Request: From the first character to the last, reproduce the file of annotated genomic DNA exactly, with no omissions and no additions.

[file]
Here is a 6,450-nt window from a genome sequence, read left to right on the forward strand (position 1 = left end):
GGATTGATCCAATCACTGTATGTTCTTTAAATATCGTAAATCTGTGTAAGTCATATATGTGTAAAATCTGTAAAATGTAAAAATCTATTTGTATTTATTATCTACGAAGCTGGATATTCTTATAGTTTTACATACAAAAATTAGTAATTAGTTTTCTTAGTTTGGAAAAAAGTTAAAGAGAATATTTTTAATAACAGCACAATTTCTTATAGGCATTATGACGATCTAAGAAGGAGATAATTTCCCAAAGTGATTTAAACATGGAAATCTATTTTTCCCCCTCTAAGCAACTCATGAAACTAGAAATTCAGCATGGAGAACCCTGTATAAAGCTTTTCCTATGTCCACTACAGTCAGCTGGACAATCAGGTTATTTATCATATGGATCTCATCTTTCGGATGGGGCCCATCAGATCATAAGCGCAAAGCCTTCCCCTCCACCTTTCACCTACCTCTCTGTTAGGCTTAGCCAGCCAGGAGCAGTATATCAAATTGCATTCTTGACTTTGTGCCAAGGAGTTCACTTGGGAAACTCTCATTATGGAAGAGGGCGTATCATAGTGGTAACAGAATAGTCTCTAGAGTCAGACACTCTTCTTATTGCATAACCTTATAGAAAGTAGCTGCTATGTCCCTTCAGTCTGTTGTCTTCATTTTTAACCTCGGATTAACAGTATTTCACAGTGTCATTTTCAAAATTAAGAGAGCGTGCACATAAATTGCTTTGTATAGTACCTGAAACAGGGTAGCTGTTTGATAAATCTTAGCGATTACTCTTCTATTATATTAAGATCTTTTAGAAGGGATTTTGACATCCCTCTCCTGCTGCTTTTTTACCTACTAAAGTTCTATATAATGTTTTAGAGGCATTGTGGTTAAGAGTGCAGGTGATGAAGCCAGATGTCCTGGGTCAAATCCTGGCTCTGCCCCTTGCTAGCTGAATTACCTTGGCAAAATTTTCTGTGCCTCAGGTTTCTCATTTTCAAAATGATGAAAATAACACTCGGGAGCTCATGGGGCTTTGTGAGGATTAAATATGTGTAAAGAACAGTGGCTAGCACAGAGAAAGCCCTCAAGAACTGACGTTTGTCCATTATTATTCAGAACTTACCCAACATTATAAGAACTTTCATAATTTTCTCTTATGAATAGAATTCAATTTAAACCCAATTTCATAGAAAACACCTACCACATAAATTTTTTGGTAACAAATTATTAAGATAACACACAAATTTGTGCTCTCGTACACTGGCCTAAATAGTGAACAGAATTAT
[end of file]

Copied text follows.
Here is a 6,450-nt window from a genome sequence, read left to right on the forward strand (position 1 = left end):
GGATTGATCCAATCACTGTATGTTCTTTAAATATCGTAAATCTGTGTAAGTCATATATGTGTAAAATCTGTAAAATGTAAAAATCTATTTGTATTTATTATCTACGAAGCTGGATATTCTTATAGTTTTACATACAAAAATTAGTAATTAGTTTTCTTAGTTTGGAAAAAAGTTAAAGAGAATATTTTTAATAACAGCACAATTTCTTATAGGCATTATGACGATCTAAGAAGGAGATAATTTCCCAAAGTGATTTAAACATGGAAATCTATTTTTCCCCCTCTAAGCAACTCATGAAACTAGAAATTCAGCATGGAGAACCCTGTATAAAGCTTTTCCTATGTCCACTACAGTCAGCTGGACAATCAGGTTATTTATCATATGGATCTCATCTTTCGGATGGGGCCCATCAGATCATAAGCGCAAAGCCTTCCCCTCCACCTTTCACCTACCTCTCTGTTAGGCTTAGCCAGCCAGGAGCAGTATATCAAATTGCATTCTTGACTTTGTGCCAAGGAGTTCACTTGGGAAACTCTCATTATGGAAGAGGGCGTATCATAGTGGTAACAGAATAGTCTCTAGAGTCAGACACTCTTCTTATTGCATAACCTTATAGAAAGTAGCTGCTATGTCCCTTCAGTCTGTTGTCTTCATTTTTAACCTCGGATTAACAGTATTTCACAGTGTCATTTTCAAAATTAAGAGAGCGTGCACATAAATTGCTTTGTATAGTACCTGAAACAGGGTAGCTGTTTGATAAATCTTAGCGATTACTCTTCTATTATATTAAGATCTTTTAGAAGGGATTTTGACATCCCTCTCCTGCTGCTTTTTTACCTACTAAAGTTCTATATAATGTTTTAGAGGCATTGTGGTTAAGAGTGCAGGTGATGAAGCCAGATGTCCTGGGTCAAATCCTGGCTCTGCCCCTTGCTAGCTGAATTACCTTGGCAAAATTTTCTGTGCCTCAGGTTTCTCATTTTCAAAATGATGAAAATAACACTCGGGAGCTCATGGGGCTTTGTGAGGATTAAATATGTGTAAAGAACAGTGGCTAGCACAGAGAAAGCCCTCAAGAACTGACGTTTGTCCATTATTATTCAGAACTTACCCAACATTATAAGAACTTTCATAATTTTCTCTTATGAATAGAATTCAATTTAAACCCAATTTCATAGAAAACACCTACCACATAAATTTTTTGGTAACAAATTATTAAGATAACACACAAATTTGTGCTCTCGTACACTGGCCTAAATAGTGAACAGAATTAT